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It was a jam-packed first day for the AHIMA20 Virtual Conference. From workflows for sharing clinical and administrative data in a patient-centered way to patient privacy in a global pandemic reality, we’ve curated a sampling of takeaways from the first day of education sessions.

To learn more about education opportunities for the duration of the conference, click here.

Bringing Together Clinical and Administrative Data

In Bringing Together Clinical and Administrative Data moderated by AHIMA’s Lauren Riplinger, JD, panelists shared a variety of stakeholder observations and frustrations about inefficient workflows for sharing clinical and administrative data in a patient-centered way.

Much of the discussion centered on prior authorizations, the process by which providers obtain payers’ approval before ordering procedures or medications.

Panelist Tom Mason, MD, chief medical officer at the Office of the National Coordinator for Health IT (ONC), highlighted his agency’s latest efforts to address prior authorization burdens. Mason said one topic that came up repeatedly during ONC’s research of the issue was “how do we in a private and secure manner enable patients to know where their prior authorization is in the process? If we order something online, we know where it is in being delivered to our house. To have a process where patients can have the ability to know: ‘where is my authorization in the process?’ That patient-centric model has been at the core of much of the discussion for what this should look like,” Mason said.

Further Reading:
How to Be a Remarkable Leader in a Virtual Workplace

In How to Be a Remarkable Leader in a Virtual Workplace, Thea Campbell, MBA, RHIA, of Cedars-Sinai Medical Center discussed the evolution of the remote or virtual workplace, including leadership challenges and opportunities when managing a remote workforce.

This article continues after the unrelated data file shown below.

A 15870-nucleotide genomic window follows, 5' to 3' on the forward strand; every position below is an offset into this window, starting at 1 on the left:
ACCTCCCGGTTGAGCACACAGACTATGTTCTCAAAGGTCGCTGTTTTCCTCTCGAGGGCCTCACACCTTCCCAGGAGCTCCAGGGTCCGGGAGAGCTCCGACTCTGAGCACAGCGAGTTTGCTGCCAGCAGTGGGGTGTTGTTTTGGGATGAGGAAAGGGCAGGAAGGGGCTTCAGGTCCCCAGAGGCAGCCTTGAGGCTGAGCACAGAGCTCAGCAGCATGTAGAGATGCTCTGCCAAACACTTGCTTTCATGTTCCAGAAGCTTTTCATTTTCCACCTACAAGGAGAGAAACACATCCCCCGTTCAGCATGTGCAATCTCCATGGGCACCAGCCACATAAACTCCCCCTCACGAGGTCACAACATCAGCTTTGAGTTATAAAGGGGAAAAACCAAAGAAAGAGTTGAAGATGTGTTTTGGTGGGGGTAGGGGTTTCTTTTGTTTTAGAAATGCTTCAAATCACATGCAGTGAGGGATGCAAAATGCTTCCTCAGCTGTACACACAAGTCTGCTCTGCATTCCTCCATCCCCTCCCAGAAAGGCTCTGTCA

Campbell compared the similarities and differences in leading remote teams in terms of achieving outcomes, engaging with and understanding others. She polled attendees about their most significant challenges, including low-energy employees, inadequate feedback, any why silence during meetings should not necessarily be taken as consensus.

When managing remote teams, she says, “you just need to keep trying new tactics and strategies within the virtual environment” until you find team cohesion.

She also provided practical guidance on common difficulties such as time keeping, getting more people to utilize videos, identifying areas for collaboration, and making time for one-on-one interactions.

Further Reading:
Why Electronic Case Reporting is Vital During Pandemics and Outbreaks

In the session Why Electronic Case Reporting is Vital During Pandemics and Outbreaks, presenters Allison Viola, MBA, RHIA and Walter Suarez, MD, MPH, explored the creation of Digital Bridge, a forum designed to bring together key decision makers from health IT, healthcare delivery entities, public health organizations, and other committed industry leaders to collaborate on technical solutions for a nationally standardized, sustainable approach to exchanging and using electronic health data.

This initiative works to leverage a standards-based approach to bidirectional information exchange among healthcare stakeholders to ease administrative burden, as well as enable better informed clinicians regarding population health, environmental risks, and outbreaks.

Although the increased adoption and implementation of EHRs has dramatically improved the ability of providers to report conditions electronically, the presenters contend, paper-based manual reporting remains pervasive.

“Public health agencies across the country continue to face new challenges, such as surveilling chronic and infectious diseases like the coronavirus and others,” says Suarez. “We see the role of the HIM professional as essential to supporting and maintaining data exchange and reporting among disparate systems.”